"If School Dinners was like Star Wars," said Jamie Oliver, "then this is going to be like The Empire Strikes Back." I couldn't immediately work out the analogy here. Did he mean that Jamie's Ministry of Food is the first of a string of increasingly flabby exploitations of a surprise hit? Or was it an acknowledgement that, despite the success of his assault on the Death Star of British eating habits, his enemies had regrouped and forced him into a desperate rearguard action? Either way, he began with an excursion into hostile territory – driving up to Rotherham in South Yorkshire to confront a woman who last graced our screens, if that's the right word, when she was filmed pushing chips and burgers through a school fence to crap-deprived children. Jamie wasn't exactly complimentary about her at the time, describing her as a "big old scrubber". Now, though, he was going to meet Julie Critchlow face to face and try to enlist her in his culinary-pyramid scheme, an attempt to get a whole town to teach itself how to cook.
It wasn't very long before she and her mum were eating out of his hand. But it was what they were eating that really worried Jamie – a virtually unbroken diet of takeaways that was replicated in almost every household he visited. His solution to this dietary poverty drew on the power of doubling. He taught two people a single recipe on condition that they would each teach it to two more and so on and so on. If everyone kept their word the entire town would be capable of making fresh spaghetti and meatballs in just 15 iterations. Unfortunately, they couldn't or wouldn't. And it wasn't always for lack of will. Natasha, a young woman determined to improve her children's diet, was ecstatic at her introduction to home cooking, and became Jamie's star pupil but then tearfully lapsed under the pressure of money worries and time. Other participants – one of whom didn't appear to know how to tell when water was boiling – had such a feeble grasp of the skills they'd acquired that they'd dropped them before they got a chance to pass them on.
Julie – one of those Northern women who take pride in the efficiency with that they can stamp on a dream – acquired a told-you-so smirk that understandably infuriated Jamie. Had people like Julie been around when the Wright brothers dreamt of transatlantic air travel, he said, the planes would never have flown: "Don't be ridiculous," he said, parodying the attitude. "Get on a boat like all the other bastards." So he tried another tack – setting up a shop-front cooking school in a Rotherham high street to try and pass on some basic skills. He's got another three episodes to make an impression, and there'll be those who say that reality television like this – a bit gimmicky, vulnerable to charges of snobbery and exploitation – is no way to do it. But they're Julies at heart, I think. They miss that he really means it, and how much it would mean if he's even a 10th as successful as he aims to be.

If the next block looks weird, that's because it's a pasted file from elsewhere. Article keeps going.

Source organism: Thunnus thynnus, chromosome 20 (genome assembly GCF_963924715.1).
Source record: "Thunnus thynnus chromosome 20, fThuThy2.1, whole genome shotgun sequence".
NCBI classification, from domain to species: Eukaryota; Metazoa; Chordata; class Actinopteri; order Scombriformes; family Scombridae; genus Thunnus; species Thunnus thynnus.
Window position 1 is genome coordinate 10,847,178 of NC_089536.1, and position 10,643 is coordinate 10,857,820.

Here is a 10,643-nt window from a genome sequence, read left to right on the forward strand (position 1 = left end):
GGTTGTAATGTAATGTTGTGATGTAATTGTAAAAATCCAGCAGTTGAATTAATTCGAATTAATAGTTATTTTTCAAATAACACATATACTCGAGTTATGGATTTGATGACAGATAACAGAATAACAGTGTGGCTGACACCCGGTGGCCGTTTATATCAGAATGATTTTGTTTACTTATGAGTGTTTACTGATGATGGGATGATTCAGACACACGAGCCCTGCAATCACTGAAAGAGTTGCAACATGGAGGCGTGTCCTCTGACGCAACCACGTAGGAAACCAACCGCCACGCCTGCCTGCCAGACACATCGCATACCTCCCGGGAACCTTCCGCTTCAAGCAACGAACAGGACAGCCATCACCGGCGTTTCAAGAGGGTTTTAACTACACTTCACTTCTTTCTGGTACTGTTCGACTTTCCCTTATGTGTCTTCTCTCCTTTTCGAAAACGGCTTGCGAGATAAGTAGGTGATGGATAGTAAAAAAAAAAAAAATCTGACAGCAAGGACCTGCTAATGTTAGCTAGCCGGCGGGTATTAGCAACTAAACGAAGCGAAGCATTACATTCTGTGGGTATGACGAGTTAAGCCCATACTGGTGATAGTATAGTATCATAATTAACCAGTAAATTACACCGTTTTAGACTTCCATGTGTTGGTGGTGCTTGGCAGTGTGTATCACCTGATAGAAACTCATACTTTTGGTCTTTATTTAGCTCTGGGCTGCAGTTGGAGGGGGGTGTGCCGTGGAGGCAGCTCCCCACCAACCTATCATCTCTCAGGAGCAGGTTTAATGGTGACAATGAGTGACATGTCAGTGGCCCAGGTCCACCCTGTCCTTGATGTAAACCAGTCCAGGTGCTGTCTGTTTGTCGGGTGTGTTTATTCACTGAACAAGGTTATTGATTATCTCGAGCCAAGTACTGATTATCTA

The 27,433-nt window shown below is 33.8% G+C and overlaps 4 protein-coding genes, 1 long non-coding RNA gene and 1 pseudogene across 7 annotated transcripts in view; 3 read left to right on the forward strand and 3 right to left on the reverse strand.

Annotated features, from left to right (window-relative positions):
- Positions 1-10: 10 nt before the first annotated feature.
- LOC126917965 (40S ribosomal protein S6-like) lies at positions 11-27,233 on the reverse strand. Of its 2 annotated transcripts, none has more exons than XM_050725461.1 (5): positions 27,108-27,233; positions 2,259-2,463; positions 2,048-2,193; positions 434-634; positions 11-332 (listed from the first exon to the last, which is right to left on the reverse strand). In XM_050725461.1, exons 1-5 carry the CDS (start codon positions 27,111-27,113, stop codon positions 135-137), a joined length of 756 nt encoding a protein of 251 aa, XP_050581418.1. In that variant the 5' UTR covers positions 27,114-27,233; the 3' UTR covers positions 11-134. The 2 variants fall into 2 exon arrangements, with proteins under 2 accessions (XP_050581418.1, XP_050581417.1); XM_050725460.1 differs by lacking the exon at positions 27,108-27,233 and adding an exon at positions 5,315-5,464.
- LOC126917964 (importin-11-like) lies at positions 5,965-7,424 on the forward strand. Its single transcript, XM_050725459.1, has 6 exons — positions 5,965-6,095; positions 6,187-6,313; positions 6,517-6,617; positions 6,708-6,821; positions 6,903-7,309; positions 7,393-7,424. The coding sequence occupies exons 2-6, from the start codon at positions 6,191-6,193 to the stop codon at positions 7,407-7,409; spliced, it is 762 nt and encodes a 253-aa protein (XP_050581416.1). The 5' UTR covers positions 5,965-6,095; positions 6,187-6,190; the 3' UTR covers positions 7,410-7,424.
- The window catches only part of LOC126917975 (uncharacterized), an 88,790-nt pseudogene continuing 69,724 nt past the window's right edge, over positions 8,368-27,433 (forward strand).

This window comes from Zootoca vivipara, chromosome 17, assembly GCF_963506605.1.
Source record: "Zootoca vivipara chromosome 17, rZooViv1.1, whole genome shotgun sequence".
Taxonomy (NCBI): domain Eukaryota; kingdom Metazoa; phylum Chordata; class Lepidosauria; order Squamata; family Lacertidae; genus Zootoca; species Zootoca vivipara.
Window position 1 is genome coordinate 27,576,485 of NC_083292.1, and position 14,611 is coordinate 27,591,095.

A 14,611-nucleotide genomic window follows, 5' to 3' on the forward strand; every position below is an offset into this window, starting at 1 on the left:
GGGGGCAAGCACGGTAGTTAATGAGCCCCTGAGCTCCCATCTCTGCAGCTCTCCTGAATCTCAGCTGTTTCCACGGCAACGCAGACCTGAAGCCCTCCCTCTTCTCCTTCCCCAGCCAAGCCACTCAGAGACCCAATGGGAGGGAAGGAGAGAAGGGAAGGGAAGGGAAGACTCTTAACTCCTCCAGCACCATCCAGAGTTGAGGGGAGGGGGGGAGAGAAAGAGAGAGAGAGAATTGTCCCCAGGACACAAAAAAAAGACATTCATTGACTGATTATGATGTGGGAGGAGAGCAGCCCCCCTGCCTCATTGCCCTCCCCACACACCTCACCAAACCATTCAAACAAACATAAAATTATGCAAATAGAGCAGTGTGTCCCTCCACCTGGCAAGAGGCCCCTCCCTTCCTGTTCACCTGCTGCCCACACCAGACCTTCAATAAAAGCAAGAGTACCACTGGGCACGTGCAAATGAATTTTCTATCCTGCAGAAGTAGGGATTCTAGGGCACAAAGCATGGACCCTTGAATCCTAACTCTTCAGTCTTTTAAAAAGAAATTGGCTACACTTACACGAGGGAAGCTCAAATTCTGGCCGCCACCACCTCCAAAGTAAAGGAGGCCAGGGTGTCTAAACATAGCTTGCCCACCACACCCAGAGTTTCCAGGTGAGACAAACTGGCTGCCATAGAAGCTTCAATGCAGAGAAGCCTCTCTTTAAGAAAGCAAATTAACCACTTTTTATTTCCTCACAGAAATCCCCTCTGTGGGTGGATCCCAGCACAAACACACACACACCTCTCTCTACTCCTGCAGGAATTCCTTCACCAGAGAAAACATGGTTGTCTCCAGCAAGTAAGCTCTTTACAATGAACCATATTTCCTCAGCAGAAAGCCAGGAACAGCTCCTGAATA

Brian Woods's sad, involving documentary Chosen, broadcast in the True Stories strand, left you feeling that no photograph can be trusted, and particularly not school photographs. His film was constructed from three long interviews with men who had been abused at the same British boarding school, and it repeatedly contrasted their memories of sexual assault with pictures of themselves as children, apparently innocent and in most cases untroubled. Occasionally, as the rostrum camera panned across a row of boys to close in on one face, you found yourself wondering how many other children there had secrets too. It was a film edited to preserve long, struggling pauses, as grown men chewed their lip and nerved themselves to speak. But when they did it was with a careful, nuanced clarity that precisely described the coils of guilt and imagined complicity that tightened around them at the time. The alleged chief perpetrator never came to trial after the case was stayed on grounds of "abuse of process", the argument being that he couldn't receive a fair trial so many years after the events in question. But he got a kind of trial here and the verdict was damning. When he retired he gave a speech in which he talked of how he would miss the boys and "their many fine qualities, which have often brightened my day". He'd darkened years and years himself.
In Dawn Porter: Free Lover, the presenter went off to investigate polyamory and open relationships, notionally an exploration of her own attitudes but actually a way of getting a very attractive woman into as many sexually titilating situations as possible. It turns out there is free love out there, but you pay a terrible price in pony-tails and new-age bullshit to get access to it.Reuse content